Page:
Innovative campaign contributes to increased reporting rates of violence in Kosovo

Date: Thursday, February 6, 2020

Reporting rates to the police of incidents of violence against women have increased by 20 per cent since the launch of an innovative campaign aiming to involve the public in preventing violence against women. The campaign is led by Kosovo Gender Studies Centre under the EU-UN Women regional programme on ending violence against women in the Western Balkans and Turkey, “Implementing Norms, Changing Minds,” funded by the European Union.

Gender Studies Centre
Photo courtesy of Kosovo Gender Studies Centre

If you see something, would you say something? When it comes to reporting cases of violence against women, more and more people in Kosovo[1] are saying “Yes.” Since 2018, there has been a 20 per cent increase in reporting rates of violence against women to the police in three municipalities of Kosovo. The three municipalities – Gjakovë, Gjilan, and Prizren – have been the focus of an innovative campaign aiming to encourage reporting and involve the public in preventing violence against women.

In Kosovo, patriarchal norms that tolerate and normalize violence against women remain embedded in the public mindset. Attacks against women primarily take the form of domestic and sexual violence. Often, social stigma against victims and the perception of domestic violence as a ‘private’ matter to be addressed within the family prevent victims and witnesses from reporting violence to the authorities. This campaign aims to change that.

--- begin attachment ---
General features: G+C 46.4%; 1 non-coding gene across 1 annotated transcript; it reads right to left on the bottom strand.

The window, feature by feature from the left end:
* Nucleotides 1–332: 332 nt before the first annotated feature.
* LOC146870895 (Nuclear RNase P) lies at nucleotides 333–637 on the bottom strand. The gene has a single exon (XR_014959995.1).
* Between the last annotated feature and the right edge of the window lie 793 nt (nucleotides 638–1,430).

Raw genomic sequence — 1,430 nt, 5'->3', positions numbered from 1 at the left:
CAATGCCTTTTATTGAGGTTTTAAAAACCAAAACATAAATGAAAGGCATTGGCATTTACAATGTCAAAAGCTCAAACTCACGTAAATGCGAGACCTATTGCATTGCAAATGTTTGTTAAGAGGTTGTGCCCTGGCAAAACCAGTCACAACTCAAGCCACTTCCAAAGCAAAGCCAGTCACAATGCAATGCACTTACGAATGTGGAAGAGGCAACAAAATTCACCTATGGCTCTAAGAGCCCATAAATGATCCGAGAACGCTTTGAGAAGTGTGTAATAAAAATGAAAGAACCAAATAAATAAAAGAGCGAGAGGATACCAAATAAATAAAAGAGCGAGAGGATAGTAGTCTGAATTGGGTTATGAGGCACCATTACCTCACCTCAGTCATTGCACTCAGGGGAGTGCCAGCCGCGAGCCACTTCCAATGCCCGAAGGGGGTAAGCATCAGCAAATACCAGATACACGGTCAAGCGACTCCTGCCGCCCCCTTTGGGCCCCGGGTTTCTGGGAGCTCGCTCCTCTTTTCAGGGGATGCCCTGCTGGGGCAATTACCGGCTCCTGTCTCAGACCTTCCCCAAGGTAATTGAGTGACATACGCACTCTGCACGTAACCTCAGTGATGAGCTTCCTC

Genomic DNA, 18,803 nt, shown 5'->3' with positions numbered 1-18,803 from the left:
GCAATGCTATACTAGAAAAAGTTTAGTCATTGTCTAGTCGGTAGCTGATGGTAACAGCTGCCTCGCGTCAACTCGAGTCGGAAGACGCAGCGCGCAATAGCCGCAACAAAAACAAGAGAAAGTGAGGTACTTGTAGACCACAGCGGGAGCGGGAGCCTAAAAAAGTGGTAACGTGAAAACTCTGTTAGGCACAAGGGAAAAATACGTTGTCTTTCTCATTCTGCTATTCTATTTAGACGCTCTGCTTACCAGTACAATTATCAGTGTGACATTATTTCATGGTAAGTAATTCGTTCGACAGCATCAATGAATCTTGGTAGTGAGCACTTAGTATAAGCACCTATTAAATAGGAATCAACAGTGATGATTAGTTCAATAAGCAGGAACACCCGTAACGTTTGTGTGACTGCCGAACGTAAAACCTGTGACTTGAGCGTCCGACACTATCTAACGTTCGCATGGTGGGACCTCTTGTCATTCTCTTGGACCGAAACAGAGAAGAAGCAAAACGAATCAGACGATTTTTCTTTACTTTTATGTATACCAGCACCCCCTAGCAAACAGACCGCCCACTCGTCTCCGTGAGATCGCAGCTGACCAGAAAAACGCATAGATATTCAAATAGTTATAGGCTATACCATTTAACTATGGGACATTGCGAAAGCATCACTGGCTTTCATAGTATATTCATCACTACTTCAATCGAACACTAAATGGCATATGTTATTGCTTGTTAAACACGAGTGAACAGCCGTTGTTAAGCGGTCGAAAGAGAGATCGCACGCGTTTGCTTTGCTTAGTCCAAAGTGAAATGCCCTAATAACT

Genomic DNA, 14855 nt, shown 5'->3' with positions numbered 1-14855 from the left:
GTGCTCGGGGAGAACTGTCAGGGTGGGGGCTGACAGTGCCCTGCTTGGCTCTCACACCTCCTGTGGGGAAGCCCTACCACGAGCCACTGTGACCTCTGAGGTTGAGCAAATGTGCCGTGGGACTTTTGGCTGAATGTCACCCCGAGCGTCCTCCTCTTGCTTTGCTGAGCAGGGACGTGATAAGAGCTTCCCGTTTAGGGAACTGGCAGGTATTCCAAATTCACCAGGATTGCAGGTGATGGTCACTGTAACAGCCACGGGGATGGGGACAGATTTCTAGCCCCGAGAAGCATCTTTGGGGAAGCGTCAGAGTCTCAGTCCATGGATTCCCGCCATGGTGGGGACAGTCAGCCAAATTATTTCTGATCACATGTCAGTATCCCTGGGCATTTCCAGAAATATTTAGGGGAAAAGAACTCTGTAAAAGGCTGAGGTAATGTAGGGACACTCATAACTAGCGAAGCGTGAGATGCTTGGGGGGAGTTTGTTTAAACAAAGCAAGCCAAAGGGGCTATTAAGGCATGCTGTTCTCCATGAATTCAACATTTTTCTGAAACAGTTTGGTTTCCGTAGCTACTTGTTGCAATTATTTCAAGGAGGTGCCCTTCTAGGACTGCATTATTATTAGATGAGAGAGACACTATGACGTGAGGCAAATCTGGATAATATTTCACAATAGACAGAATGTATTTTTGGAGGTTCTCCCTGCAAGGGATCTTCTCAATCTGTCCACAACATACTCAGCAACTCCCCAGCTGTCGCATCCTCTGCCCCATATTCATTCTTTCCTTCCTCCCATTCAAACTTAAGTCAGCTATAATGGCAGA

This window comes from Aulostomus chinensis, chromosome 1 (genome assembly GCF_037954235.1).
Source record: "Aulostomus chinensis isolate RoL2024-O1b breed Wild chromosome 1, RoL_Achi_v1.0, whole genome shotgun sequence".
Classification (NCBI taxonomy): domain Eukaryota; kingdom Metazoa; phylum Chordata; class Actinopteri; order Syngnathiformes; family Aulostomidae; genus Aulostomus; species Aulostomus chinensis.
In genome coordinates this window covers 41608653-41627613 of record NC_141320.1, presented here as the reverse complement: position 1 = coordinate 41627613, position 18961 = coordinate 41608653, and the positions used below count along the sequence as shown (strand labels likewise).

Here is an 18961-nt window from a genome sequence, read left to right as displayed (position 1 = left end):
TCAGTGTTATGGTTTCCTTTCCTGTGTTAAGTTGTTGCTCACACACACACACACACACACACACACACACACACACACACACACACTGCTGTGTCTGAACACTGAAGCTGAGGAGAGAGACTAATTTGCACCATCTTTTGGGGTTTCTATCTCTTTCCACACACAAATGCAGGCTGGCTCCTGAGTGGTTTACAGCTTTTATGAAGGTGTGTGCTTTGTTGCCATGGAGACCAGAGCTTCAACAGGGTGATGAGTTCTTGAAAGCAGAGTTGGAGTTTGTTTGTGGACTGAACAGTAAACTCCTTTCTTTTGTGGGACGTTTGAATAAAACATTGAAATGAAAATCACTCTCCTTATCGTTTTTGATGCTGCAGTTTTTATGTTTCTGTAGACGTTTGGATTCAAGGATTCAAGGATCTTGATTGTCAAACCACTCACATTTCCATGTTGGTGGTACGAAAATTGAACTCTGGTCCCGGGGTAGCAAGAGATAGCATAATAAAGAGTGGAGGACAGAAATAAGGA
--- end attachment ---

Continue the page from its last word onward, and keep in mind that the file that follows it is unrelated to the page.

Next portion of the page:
“If a victim of violence is supported and encouraged, she may feel stronger and more able to make decisions,” noted Fikrije Qoqaj, the Domestic Violence Coordinator in Prizren, a city in southern Kosovo where the campaign is being implemented.

The campaign, led by the Kosovo Gender Studies Centre (KGSC) under the EU-UN Women regional programme on ending violence against women “Implementing Norms, Changing Minds,” is built around a single overarching message – preventing violence against women is everyone’s responsibility. So far, the campaign has reached over 800,000 people through events, social media, and a short video featured on buses traveling from Pristina, the capital, to the three target cities of the campaign. 

In contrast to traditional awareness raising campaigns, KGSC aims to change individuals’ behaviour rather than their attitudes and beliefs. To achieve this, the campaign focuses on education, awareness raising, and messaging that urges Kosovars to speak up if they suspect something. The campaign is targeted at individuals around the age of 35 – the age group most likely to report violence to the police, whether as witnesses, neighbours, or victims themselves.

In designing the campaign, the organization utilized the Communication for Behavioural Impact (COMBI) approach, a methodology for inducing behavioural change that incorporates strategies that have long been part of private sector marketing campaigns. Prior to the campaign, KGSC staff participated in two practical trainings held by UN Women on the principles and application of the COMBI methodology. Together with campaigns from civil society organizations across the region, the KGSC campaign forms part of the Gender Lab, a region-wide initiative that tests and implements innovative strategies for creating behavioural change to prevent violence against women and girls.

“Your help can make a great difference to someone who is abused,” a participant from Gjakovë remarked. KGSC is making sure that the people of Kosovo know how they can help make that difference.   

 

 


[1] All references to Kosovo on this website shall be understood to be in full compliance with UN Security Council Resolution 1244 (1999).